Aubrey Kagan

Engineering Manager
Born and raised in what was then Rhodesia (now Zimbabwe), Aubrey Kagan completed his electrical engineering degree at the Technion, Israel Institute of Technology, and obtained an MBA at the University of the Witwatersrand in South Africa. He immediately started working in electronics and was fortunate enough to be around as microprocessors made their first inroads into industry. He was initially involved with designing controllers for industry and mines, with projects encompassing coffee packaging machines, railroad communication controllers, hydrological data monitors, automatic calorimeters, and diamond sorters. The isolation of South Africa (geographically, economically, and later politically) allowed him to gain a wide range of experiences with many aspects of the industry, including analog and digital circuit design, the use of PCs (including the use of spreadsheets) to gather data, and the early use of CAD. Aubrey now lives in Canada. Here he originally worked on the specifications for the Canadarm 2 (the remote control arm on the International Space Station), but he is now involved with far less grandiose projects. He is Engineering Manager at Emphatec, a Toronto-based design house of industrial control interfaces, signal conditioners, and switch-mode power supplies. Micro experience includes Intel (8048, 8051, 8080, 8085), RCA (1802), Zilog (Z80, Z8), PIC (16Cxxx), Scenix (SX18), TI (TMS7000, MSP430), and Cypress (PSoC1/4/5). His specialty lies in blending the linear with the digital hardware and then processing in software. Aubrey has written several technical articles for Circuit Cellar and has contributed several design ideas to EDN and Electronic Design as well as an application note for Cypress Microsystems. He blogs for, Planet Analog and EE Times.He is also the author of "Excel by Example: A Microsoft Excel Cookbook for Electronics Engineers".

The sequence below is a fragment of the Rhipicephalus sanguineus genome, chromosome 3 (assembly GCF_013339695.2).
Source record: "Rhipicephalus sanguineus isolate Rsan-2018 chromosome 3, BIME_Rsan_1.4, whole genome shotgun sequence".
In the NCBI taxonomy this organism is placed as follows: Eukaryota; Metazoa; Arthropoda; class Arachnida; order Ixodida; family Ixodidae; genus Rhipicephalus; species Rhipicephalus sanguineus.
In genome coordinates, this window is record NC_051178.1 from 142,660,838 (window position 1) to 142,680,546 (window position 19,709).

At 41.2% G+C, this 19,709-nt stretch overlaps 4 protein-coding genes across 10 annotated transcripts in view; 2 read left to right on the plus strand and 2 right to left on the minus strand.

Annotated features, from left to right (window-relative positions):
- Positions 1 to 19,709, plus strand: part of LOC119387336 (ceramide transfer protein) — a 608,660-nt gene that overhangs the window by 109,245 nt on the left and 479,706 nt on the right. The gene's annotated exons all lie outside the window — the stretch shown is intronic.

's contributions
    • Have you ever looked at a product and wondered if you would ever use it. Did you even wonder if anybody could use it? Sometimes those devices are harbingers of future developments and the evolved idea becomes a viable product. Still there are many that are solutions looking for a problem. Here are some that I have had doubts about.